96

Below is my review from What-Cha’s website. I’ve since spent some more time with this tea.

“Special tea. Very nice, large rolled leaves that were handled well. This tea has a very rounded profile so I’m having a difficult time picking out the distinct aromas in the dry and wet leaf. Haven’t tried the recommended brewing parameter yet but brewed in a gaiwan, the liquor is incredible. I taste a very light roast, florals, unripe peach, medicinal wood, and it’s quite sweet like a light honey. There’s a wonderful menthol that might be imperceptible if you don’t savor the tea or if you drink it with food. The menthol lightly lines my mouth and I notice it most near my sinuses. Overall, a very delightful, balanced tea. I’m very grateful to have tried this Shan Lin Xi and hope to purchase more.”

Addendum:

As is it turns out, the menthol became really pronounced in later steeps. Not so much in taste but in feel. I happen to love this; others may not. This tea makes me sweat and I was exuding a minty coolness from my armpits and chest. Like washing up with some peppermint Dr. Bronner’s soap.

This tea just keeps on giving, too. When I thought the brew might be over, I pushed it.
This was my first experience with a shanlinxi and I’ve read that they generally have a butteriness, which in retrospect I totally missed. Upon pushing the last few steeps, the butter became very pronounced and I know it’s an odd descriptor but it was chewy.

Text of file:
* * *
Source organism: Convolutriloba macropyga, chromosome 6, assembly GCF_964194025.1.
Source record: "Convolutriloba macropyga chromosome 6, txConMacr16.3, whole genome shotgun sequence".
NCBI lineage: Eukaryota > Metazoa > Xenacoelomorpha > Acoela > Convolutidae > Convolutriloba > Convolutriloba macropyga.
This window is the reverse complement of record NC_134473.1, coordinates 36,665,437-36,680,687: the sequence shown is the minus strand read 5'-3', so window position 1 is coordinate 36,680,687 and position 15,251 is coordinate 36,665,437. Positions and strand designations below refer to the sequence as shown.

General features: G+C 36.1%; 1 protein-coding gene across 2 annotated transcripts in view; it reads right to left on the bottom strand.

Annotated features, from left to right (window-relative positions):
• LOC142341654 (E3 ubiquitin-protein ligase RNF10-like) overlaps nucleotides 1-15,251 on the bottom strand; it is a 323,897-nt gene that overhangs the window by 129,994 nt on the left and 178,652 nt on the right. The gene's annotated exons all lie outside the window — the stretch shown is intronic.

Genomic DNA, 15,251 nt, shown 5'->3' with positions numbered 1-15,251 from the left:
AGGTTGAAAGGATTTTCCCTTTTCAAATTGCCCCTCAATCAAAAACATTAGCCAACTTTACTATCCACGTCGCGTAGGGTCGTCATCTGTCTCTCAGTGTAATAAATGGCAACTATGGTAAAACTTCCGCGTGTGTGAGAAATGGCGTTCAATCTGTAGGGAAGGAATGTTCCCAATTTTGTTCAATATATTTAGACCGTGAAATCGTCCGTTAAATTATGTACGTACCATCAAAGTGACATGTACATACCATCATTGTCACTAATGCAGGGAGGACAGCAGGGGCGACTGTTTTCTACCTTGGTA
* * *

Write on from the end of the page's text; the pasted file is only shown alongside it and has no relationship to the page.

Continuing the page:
I feel like I lack the experience to adequately describe this tea. Probably easier for a well seasoned taster but I can still say I love its complex well roundedness and its longevity. Not an absolute beginner’s tea.

Bought up what I could. I hope whoever else gets their hands on the remaining amount finds it as pleasurable as I did.

Preparation
205 °F / 96 °C 6 g 5 OZ / 150 ML

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i am tea as you are tea

Some current non-tea explorations include alto sax, powerlifting, rock climbing.

If we ever meet for tea, I will definitely smile.

Trades are on hold until I work through a bunch!

[Always up for a trade. I keep an updated cupboard. Check it out. Don’t be shy. Message me if you want to try something :)]

Most enjoyment:

Wuyi and Taiwanese oolong, sheng and shou puerh, Yunnan and Wuyi blacks, Laoshan green. I also appreciate Japanese, Vietnamese, Thai, Darjeeling and Nepali teas, bagged tea and herbal teas/tisanes.

I take my teas without milks or sweeteners except sometimes chai and the rare London Fog or matcha latte. I generally steep a tea until it has no more to give.

I’ll try anything once because it helps me learn. Not opposed to well placed herbs, flowers, fruity bits and flavorings. Just nothing cloying especially banana, caramel, coconut, cinnamon or maple. And no added sugars, sweeteners, candy or chocolate.

Preference reference:

100-90: A tea I can lose myself into. Something about it makes me slow down and appreciate not only the tea but all of life or a moment in time. If it’s a bagged or herbal tea, it’s of standout quality in comparison to similar items.
89-80: Fits my profile well enough to buy again. Some could be daily drinker teas.
79-70: Not a preferred tea. I might buy more or try a different harvest. Would gladly have a cup if offered.
69-60: Not necessarily a bad tea but one that I won’t buy again. Would have a cup if offered.
59-1: Lacking several elements, strangely clunky, possess off flavors/aroma/texture or something about it makes me not want to finish.
Unrated: Haven’t made up my mind or some other reason. If it’s puerh, I likely think it needs more age.

Location

Sonoma County, California, USA

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